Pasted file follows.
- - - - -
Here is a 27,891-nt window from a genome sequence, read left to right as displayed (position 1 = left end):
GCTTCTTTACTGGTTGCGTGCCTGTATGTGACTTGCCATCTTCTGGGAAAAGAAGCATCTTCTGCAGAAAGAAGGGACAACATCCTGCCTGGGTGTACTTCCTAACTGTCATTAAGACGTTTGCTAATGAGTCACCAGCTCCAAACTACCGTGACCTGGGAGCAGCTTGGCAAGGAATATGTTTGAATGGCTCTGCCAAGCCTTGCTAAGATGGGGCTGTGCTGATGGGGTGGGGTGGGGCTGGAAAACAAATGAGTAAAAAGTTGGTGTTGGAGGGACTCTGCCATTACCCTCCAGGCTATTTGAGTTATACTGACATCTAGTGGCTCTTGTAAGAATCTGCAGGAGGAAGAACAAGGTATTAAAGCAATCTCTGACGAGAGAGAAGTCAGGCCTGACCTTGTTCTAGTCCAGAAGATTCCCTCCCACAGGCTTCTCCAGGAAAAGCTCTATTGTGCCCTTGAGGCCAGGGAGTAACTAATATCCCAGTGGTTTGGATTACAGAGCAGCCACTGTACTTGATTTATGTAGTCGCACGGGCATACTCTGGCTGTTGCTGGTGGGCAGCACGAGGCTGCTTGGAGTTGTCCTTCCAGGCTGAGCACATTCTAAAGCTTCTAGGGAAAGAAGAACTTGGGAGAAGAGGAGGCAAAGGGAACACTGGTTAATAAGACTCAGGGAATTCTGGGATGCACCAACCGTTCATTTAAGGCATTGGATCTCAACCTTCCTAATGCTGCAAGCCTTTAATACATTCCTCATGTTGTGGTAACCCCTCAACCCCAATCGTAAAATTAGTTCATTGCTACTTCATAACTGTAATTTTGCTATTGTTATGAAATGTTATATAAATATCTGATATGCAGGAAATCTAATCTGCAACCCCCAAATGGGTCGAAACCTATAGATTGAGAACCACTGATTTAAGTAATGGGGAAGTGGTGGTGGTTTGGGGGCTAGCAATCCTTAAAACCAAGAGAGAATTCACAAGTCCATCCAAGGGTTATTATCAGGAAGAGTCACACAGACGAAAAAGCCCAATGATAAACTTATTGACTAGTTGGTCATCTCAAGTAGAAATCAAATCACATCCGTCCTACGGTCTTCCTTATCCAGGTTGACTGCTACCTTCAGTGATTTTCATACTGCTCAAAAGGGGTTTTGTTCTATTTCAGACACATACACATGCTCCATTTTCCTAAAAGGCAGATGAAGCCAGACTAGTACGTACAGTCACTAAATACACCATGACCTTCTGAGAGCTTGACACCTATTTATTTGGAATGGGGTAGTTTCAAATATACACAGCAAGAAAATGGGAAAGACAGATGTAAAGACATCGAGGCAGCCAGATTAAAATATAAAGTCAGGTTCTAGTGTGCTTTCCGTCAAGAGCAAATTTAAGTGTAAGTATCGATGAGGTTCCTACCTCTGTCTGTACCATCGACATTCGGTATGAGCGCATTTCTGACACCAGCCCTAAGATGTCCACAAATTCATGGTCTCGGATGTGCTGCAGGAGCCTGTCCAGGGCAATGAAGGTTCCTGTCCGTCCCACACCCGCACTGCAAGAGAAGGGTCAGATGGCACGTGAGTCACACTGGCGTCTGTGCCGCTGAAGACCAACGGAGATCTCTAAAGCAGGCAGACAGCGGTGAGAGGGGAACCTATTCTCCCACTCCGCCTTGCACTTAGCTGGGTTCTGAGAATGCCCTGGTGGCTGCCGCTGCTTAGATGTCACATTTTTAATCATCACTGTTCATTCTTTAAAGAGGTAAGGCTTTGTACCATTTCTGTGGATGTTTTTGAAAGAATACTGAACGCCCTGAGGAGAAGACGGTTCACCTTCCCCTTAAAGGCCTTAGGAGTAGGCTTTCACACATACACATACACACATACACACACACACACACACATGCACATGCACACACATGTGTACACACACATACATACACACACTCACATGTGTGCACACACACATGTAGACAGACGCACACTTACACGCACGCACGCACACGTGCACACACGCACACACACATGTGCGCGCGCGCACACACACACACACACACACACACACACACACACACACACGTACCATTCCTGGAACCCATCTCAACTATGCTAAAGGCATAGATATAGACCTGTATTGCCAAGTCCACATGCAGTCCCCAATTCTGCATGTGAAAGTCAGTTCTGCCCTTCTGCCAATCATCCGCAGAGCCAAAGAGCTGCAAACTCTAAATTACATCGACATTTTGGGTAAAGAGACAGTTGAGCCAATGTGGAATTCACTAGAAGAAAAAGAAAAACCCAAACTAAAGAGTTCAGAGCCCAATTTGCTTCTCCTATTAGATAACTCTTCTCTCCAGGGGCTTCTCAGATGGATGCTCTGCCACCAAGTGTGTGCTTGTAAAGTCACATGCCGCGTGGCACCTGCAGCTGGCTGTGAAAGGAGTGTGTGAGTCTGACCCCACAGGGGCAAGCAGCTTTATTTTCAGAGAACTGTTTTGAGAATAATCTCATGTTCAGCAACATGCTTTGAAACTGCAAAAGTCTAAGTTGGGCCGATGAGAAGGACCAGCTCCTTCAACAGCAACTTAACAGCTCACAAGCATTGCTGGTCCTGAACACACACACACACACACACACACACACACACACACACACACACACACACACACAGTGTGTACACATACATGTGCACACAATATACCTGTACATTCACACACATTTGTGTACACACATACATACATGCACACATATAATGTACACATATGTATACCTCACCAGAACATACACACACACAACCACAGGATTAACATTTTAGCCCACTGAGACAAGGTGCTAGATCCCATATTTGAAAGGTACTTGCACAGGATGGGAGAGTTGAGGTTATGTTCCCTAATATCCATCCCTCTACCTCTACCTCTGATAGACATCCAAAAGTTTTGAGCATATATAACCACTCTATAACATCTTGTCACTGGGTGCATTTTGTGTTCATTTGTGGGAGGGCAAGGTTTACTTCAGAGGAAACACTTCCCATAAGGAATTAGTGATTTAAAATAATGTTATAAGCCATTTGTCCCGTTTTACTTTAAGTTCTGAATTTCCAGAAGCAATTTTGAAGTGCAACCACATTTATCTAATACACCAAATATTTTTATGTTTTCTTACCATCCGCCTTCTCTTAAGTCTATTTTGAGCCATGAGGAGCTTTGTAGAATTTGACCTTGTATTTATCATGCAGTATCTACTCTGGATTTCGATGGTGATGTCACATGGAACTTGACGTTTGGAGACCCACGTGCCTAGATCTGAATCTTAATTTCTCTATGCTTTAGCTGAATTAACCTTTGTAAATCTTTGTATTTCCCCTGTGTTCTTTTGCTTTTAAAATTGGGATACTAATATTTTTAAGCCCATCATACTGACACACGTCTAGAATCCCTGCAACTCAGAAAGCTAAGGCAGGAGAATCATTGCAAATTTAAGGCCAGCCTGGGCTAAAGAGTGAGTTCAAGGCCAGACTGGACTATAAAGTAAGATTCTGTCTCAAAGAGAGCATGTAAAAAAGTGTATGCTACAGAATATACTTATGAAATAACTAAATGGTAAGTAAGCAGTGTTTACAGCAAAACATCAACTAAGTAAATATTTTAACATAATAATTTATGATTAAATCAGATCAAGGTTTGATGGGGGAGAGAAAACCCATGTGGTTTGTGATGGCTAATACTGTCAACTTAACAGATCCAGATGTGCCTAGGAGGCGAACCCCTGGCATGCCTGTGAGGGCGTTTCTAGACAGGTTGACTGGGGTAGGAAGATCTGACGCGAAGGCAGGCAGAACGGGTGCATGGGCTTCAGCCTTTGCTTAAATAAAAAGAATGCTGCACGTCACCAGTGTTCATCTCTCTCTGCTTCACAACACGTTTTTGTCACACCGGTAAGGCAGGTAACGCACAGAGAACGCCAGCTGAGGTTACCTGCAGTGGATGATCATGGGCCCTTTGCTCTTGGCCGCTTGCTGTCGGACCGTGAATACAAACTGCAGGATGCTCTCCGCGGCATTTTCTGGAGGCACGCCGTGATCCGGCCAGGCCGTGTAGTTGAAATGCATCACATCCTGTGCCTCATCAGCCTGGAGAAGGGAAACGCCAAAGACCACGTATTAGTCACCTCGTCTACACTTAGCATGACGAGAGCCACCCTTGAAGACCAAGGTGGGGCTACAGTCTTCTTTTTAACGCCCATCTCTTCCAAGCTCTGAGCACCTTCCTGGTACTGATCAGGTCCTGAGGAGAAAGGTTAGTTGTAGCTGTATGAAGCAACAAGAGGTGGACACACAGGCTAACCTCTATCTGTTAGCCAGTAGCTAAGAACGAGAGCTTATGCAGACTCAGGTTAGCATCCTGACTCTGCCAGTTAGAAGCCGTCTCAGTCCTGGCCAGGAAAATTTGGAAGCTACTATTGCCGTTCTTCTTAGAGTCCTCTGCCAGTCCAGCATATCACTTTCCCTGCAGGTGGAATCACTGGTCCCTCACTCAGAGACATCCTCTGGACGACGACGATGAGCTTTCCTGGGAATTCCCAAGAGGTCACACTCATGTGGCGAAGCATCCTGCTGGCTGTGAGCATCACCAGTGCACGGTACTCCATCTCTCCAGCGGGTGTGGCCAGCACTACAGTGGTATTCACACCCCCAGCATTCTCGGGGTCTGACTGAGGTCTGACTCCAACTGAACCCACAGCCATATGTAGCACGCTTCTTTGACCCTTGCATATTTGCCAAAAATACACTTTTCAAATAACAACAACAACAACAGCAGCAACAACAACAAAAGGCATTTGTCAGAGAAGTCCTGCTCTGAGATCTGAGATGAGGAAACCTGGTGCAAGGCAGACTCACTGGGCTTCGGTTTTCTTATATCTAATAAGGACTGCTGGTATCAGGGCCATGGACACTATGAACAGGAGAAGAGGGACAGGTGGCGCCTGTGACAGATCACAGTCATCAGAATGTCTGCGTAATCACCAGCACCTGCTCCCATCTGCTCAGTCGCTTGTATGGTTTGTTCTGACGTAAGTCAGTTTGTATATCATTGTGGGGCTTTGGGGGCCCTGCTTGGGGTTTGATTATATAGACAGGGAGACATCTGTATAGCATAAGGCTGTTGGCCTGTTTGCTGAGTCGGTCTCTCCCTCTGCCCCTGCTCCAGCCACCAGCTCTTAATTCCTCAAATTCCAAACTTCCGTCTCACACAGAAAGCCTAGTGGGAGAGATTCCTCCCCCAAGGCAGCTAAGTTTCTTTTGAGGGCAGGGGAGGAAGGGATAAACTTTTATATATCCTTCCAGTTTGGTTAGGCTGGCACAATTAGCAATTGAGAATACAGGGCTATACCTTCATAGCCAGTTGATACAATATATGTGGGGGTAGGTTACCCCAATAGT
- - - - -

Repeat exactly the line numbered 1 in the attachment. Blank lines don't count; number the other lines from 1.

Here is a 27,891-nt window from a genome sequence, read left to right as displayed (position 1 = left end):